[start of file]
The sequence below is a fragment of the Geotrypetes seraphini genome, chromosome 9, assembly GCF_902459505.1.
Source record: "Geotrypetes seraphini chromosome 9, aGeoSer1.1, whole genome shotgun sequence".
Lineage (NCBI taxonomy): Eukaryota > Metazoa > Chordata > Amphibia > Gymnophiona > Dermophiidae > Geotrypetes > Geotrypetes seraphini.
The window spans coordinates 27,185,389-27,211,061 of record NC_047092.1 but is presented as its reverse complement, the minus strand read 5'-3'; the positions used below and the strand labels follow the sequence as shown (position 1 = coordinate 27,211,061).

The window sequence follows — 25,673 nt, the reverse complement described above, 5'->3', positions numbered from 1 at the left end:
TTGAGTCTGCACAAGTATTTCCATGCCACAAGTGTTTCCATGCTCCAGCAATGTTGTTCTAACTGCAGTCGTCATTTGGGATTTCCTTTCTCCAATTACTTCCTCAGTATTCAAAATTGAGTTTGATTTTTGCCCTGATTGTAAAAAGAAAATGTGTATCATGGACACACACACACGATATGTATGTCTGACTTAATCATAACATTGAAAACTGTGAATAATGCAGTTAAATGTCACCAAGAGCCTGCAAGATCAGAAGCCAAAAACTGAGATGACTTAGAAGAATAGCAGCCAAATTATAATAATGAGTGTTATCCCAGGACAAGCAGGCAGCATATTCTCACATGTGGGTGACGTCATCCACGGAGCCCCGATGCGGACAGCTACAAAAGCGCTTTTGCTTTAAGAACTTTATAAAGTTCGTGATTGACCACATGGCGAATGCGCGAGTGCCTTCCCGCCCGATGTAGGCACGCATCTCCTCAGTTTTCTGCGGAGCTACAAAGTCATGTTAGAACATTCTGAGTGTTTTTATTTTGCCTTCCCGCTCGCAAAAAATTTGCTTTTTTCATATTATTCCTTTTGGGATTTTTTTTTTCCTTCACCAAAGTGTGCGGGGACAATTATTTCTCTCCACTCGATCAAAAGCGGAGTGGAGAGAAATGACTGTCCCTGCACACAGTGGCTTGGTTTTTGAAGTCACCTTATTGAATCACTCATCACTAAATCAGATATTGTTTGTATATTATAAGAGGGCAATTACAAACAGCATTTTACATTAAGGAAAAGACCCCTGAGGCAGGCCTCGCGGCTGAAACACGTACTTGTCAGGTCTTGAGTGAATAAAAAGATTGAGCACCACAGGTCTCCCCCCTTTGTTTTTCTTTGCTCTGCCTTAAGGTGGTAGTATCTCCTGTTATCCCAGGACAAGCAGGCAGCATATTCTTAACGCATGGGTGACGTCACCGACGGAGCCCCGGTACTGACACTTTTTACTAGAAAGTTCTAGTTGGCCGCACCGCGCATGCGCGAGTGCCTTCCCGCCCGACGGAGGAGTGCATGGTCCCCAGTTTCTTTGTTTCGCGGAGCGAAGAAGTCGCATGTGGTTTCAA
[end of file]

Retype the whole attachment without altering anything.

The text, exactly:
The sequence below is a fragment of the Geotrypetes seraphini genome, chromosome 9, assembly GCF_902459505.1.
Source record: "Geotrypetes seraphini chromosome 9, aGeoSer1.1, whole genome shotgun sequence".
Lineage (NCBI taxonomy): Eukaryota > Metazoa > Chordata > Amphibia > Gymnophiona > Dermophiidae > Geotrypetes > Geotrypetes seraphini.
The window spans coordinates 27,185,389-27,211,061 of record NC_047092.1 but is presented as its reverse complement, the minus strand read 5'-3'; the positions used below and the strand labels follow the sequence as shown (position 1 = coordinate 27,211,061).

The window sequence follows — 25,673 nt, the reverse complement described above, 5'->3', positions numbered from 1 at the left end:
TTGAGTCTGCACAAGTATTTCCATGCCACAAGTGTTTCCATGCTCCAGCAATGTTGTTCTAACTGCAGTCGTCATTTGGGATTTCCTTTCTCCAATTACTTCCTCAGTATTCAAAATTGAGTTTGATTTTTGCCCTGATTGTAAAAAGAAAATGTGTATCATGGACACACACACACGATATGTATGTCTGACTTAATCATAACATTGAAAACTGTGAATAATGCAGTTAAATGTCACCAAGAGCCTGCAAGATCAGAAGCCAAAAACTGAGATGACTTAGAAGAATAGCAGCCAAATTATAATAATGAGTGTTATCCCAGGACAAGCAGGCAGCATATTCTCACATGTGGGTGACGTCATCCACGGAGCCCCGATGCGGACAGCTACAAAAGCGCTTTTGCTTTAAGAACTTTATAAAGTTCGTGATTGACCACATGGCGAATGCGCGAGTGCCTTCCCGCCCGATGTAGGCACGCATCTCCTCAGTTTTCTGCGGAGCTACAAAGTCATGTTAGAACATTCTGAGTGTTTTTATTTTGCCTTCCCGCTCGCAAAAAATTTGCTTTTTTCATATTATTCCTTTTGGGATTTTTTTTTTCCTTCACCAAAGTGTGCGGGGACAATTATTTCTCTCCACTCGATCAAAAGCGGAGTGGAGAGAAATGACTGTCCCTGCACACAGTGGCTTGGTTTTTGAAGTCACCTTATTGAATCACTCATCACTAAATCAGATATTGTTTGTATATTATAAGAGGGCAATTACAAACAGCATTTTACATTAAGGAAAAGACCCCTGAGGCAGGCCTCGCGGCTGAAACACGTACTTGTCAGGTCTTGAGTGAATAAAAAGATTGAGCACCACAGGTCTCCCCCCTTTGTTTTTCTTTGCTCTGCCTTAAGGTGGTAGTATCTCCTGTTATCCCAGGACAAGCAGGCAGCATATTCTTAACGCATGGGTGACGTCACCGACGGAGCCCCGGTACTGACACTTTTTACTAGAAAGTTCTAGTTGGCCGCACCGCGCATGCGCGAGTGCCTTCCCGCCCGACGGAGGAGTGCATGGTCCCCAGTTTCTTTGTTTCGCGGAGCGAAGAAGTCGCATGTGGTTTCAA